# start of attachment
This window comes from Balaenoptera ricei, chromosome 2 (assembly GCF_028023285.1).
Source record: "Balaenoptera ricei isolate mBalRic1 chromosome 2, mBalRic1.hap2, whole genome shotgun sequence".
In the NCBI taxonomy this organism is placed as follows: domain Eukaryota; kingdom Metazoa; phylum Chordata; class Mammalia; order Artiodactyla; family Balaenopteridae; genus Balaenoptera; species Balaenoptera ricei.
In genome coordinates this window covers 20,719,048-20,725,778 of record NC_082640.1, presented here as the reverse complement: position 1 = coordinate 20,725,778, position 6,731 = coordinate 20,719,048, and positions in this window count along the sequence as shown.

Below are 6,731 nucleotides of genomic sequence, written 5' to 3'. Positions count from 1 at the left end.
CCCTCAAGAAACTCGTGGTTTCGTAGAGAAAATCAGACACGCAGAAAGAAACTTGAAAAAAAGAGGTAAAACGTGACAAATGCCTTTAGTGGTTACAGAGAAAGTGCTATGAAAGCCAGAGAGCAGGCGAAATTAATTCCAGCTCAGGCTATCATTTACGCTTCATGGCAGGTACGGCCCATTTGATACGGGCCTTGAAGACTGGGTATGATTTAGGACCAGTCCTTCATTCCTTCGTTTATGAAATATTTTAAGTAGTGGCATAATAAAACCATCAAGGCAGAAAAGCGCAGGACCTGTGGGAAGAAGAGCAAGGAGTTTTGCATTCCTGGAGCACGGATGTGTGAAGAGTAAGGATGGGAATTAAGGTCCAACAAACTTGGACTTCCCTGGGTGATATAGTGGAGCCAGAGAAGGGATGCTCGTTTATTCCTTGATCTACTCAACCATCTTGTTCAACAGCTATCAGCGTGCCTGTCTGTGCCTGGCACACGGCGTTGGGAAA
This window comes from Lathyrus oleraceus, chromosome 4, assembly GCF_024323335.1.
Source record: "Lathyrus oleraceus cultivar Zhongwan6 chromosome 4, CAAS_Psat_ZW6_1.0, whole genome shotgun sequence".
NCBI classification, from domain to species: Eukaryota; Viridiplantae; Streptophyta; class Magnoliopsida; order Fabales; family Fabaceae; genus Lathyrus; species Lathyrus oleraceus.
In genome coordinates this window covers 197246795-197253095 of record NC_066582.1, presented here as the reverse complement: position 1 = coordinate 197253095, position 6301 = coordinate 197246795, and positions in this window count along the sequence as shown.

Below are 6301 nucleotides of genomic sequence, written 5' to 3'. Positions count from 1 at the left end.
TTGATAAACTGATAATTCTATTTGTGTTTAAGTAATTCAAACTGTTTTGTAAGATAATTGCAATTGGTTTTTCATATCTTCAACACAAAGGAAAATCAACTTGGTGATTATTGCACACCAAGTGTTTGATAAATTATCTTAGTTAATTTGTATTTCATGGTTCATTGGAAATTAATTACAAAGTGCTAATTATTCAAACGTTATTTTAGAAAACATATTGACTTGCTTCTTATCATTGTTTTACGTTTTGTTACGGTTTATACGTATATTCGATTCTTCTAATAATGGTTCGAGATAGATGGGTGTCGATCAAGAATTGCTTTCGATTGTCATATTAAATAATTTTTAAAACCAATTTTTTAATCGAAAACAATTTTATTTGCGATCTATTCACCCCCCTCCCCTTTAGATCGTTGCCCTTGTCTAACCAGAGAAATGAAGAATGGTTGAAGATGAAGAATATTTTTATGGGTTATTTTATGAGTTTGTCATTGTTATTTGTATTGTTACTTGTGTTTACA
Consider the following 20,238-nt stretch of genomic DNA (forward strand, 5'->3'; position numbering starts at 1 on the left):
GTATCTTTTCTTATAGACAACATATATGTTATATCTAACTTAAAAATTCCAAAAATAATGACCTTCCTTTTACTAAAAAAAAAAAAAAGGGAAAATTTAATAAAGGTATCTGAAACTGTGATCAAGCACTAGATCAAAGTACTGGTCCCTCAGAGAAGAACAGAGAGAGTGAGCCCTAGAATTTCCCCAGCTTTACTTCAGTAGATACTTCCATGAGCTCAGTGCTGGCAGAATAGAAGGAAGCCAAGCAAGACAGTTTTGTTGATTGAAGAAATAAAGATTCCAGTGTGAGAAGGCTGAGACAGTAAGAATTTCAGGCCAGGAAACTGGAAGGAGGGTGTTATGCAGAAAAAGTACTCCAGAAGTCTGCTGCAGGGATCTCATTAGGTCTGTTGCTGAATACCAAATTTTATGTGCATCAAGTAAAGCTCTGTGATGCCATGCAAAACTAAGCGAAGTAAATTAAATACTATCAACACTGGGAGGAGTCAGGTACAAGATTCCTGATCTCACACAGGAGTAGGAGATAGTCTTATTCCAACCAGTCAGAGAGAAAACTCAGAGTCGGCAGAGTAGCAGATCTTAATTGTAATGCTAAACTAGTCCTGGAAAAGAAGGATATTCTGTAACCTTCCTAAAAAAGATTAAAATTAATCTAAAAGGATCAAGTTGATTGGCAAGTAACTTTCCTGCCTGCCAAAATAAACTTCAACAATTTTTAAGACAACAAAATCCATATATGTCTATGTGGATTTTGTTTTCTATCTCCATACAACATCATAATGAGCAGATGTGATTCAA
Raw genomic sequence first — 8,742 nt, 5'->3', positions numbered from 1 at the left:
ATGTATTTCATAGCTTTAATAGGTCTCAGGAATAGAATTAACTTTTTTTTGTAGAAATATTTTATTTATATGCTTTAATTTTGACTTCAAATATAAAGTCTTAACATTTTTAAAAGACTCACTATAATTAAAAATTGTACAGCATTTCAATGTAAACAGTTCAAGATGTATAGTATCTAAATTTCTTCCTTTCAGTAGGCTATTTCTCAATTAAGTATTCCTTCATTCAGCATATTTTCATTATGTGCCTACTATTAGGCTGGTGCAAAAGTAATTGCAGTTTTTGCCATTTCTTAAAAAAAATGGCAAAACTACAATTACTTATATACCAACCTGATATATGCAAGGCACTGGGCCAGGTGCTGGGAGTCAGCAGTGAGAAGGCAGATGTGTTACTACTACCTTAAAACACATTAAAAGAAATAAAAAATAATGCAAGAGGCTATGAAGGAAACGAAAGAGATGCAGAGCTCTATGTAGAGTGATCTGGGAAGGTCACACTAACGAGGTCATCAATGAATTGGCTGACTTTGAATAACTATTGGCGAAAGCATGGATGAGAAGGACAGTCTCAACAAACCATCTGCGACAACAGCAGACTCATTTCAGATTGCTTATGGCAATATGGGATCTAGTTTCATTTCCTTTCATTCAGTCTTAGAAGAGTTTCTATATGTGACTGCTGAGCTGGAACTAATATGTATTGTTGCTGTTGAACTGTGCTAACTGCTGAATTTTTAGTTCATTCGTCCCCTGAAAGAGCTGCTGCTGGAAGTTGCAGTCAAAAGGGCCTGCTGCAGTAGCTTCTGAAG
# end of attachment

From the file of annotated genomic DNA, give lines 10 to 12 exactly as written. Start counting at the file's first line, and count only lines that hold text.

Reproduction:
In genome coordinates this window covers 197246795-197253095 of record NC_066582.1, presented here as the reverse complement: position 1 = coordinate 197253095, position 6301 = coordinate 197246795, and positions in this window count along the sequence as shown.

Below are 6301 nucleotides of genomic sequence, written 5' to 3'. Positions count from 1 at the left end.
TTGATAAACTGATAATTCTATTTGTGTTTAAGTAATTCAAACTGTTTTGTAAGATAATTGCAATTGGTTTTTCATATCTTCAACACAAAGGAAAATCAACTTGGTGATTATTGCACACCAAGTGTTTGATAAATTATCTTAGTTAATTTGTATTTCATGGTTCATTGGAAATTAATTACAAAGTGCTAATTATTCAAACGTTATTTTAGAAAACATATTGACTTGCTTCTTATCATTGTTTTACGTTTTGTTACGGTTTATACGTATATTCGATTCTTCTAATAATGGTTCGAGATAGATGGGTGTCGATCAAGAATTGCTTTCGATTGTCATATTAAATAATTTTTAAAACCAATTTTTTAATCGAAAACAATTTTATTTGCGATCTATTCACCCCCCTCCCCTTTAGATCGTTGCCCTTGTCTAACCAGAGAAATGAAGAATGGTTGAAGATGAAGAATATTTTTATGGGTTATTTTATGAGTTTGTCATTGTTATTTGTATTGTTACTTGTGTTTACA